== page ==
It’s middle May and they
are on time, along the railway line
and in the fields, earth’s skin
letting out its drops of blood,
waving and wavering,
a light, grateful swarming load.
Their petals, blood-lit, flimsy souls,
seem to have alighted by chance,
a god scattering the crimson dots
of his countenance in advance.
They are drunk with the veins of the sun,
fingered by any infinitesimal breath,
clustering in the heat of the railroad tracks,
crowding the shiny sides of the iron lines,
they chatter and applaud, just slightly torn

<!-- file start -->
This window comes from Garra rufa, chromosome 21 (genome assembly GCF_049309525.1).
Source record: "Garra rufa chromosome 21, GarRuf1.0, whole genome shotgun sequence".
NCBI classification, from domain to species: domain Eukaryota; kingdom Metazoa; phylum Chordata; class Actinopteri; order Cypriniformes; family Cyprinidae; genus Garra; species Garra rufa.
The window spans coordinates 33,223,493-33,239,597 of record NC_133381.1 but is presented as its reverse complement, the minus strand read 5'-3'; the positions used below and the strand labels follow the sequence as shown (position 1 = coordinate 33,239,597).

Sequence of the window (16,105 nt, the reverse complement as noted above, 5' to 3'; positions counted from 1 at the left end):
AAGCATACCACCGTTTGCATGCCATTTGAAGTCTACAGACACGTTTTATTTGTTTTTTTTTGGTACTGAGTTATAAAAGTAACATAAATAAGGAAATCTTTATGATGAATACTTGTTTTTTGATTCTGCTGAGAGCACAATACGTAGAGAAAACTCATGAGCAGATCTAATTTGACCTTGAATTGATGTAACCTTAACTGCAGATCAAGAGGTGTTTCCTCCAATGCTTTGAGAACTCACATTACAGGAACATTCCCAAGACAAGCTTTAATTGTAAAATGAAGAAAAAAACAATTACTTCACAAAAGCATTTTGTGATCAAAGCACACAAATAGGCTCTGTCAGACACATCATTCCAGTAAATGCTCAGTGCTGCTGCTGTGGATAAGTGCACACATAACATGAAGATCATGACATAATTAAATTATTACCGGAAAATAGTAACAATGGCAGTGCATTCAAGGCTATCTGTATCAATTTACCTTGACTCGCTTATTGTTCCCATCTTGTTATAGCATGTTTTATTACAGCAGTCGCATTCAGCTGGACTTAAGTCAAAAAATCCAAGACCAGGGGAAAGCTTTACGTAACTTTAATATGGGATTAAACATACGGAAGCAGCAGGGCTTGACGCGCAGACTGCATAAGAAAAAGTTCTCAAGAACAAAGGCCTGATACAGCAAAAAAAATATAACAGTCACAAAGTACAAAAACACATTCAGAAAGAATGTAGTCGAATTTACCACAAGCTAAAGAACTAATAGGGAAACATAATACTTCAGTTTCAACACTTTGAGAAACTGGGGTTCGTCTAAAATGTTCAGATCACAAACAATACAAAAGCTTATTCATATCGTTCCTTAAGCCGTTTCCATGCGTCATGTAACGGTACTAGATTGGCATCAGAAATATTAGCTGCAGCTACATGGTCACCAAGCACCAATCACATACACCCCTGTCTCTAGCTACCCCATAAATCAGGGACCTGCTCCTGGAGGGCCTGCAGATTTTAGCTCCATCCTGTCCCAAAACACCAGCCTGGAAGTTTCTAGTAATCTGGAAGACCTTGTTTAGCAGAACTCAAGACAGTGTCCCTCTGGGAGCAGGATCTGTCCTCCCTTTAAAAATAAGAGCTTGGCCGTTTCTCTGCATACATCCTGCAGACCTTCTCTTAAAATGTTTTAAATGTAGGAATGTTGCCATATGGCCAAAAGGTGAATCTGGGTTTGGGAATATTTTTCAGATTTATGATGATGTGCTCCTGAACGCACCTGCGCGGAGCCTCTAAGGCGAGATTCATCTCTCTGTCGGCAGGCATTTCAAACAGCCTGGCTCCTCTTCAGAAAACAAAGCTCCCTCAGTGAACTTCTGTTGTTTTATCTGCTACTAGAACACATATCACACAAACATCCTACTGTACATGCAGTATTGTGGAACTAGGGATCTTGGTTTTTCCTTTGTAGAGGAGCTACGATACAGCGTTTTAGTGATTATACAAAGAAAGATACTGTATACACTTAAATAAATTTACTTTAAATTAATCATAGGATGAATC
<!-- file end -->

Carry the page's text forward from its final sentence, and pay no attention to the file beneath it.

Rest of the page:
when our wheels flash and swarm.
They do not last much but, unlike blood,
they do not dry and fade like memory’s trade
but they shuffle off, are shaken away
by the windy breath of one more day.
And these words, so easily reddening
can’t but imitate their enthusiasm
conscious to be, like anything,
just bubbles of a wave in a chasm.